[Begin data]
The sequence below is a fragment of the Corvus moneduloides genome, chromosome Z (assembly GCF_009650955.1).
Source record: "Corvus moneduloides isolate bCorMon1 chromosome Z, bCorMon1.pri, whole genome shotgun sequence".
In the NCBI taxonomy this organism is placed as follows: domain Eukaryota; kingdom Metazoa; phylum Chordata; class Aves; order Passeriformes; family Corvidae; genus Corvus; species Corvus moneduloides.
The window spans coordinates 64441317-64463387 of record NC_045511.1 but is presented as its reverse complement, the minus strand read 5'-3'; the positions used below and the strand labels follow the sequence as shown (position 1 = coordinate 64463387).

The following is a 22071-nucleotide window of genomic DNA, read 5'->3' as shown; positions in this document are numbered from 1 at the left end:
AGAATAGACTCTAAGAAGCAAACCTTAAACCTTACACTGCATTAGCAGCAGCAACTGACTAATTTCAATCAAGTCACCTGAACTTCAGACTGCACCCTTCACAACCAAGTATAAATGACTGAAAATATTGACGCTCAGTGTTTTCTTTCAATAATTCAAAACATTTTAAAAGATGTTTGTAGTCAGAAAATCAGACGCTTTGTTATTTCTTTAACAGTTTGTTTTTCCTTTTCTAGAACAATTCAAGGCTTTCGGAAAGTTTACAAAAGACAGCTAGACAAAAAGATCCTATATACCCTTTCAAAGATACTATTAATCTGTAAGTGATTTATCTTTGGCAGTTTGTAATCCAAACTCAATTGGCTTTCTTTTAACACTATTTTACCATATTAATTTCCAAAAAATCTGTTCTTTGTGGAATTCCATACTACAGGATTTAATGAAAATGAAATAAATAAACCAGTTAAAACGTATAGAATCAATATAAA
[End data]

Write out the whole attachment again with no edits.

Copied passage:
The sequence below is a fragment of the Corvus moneduloides genome, chromosome Z (assembly GCF_009650955.1).
Source record: "Corvus moneduloides isolate bCorMon1 chromosome Z, bCorMon1.pri, whole genome shotgun sequence".
In the NCBI taxonomy this organism is placed as follows: domain Eukaryota; kingdom Metazoa; phylum Chordata; class Aves; order Passeriformes; family Corvidae; genus Corvus; species Corvus moneduloides.
The window spans coordinates 64441317-64463387 of record NC_045511.1 but is presented as its reverse complement, the minus strand read 5'-3'; the positions used below and the strand labels follow the sequence as shown (position 1 = coordinate 64463387).

The following is a 22071-nucleotide window of genomic DNA, read 5'->3' as shown; positions in this document are numbered from 1 at the left end:
AGAATAGACTCTAAGAAGCAAACCTTAAACCTTACACTGCATTAGCAGCAGCAACTGACTAATTTCAATCAAGTCACCTGAACTTCAGACTGCACCCTTCACAACCAAGTATAAATGACTGAAAATATTGACGCTCAGTGTTTTCTTTCAATAATTCAAAACATTTTAAAAGATGTTTGTAGTCAGAAAATCAGACGCTTTGTTATTTCTTTAACAGTTTGTTTTTCCTTTTCTAGAACAATTCAAGGCTTTCGGAAAGTTTACAAAAGACAGCTAGACAAAAAGATCCTATATACCCTTTCAAAGATACTATTAATCTGTAAGTGATTTATCTTTGGCAGTTTGTAATCCAAACTCAATTGGCTTTCTTTTAACACTATTTTACCATATTAATTTCCAAAAAATCTGTTCTTTGTGGAATTCCATACTACAGGATTTAATGAAAATGAAATAAATAAACCAGTTAAAACGTATAGAATCAATATAAA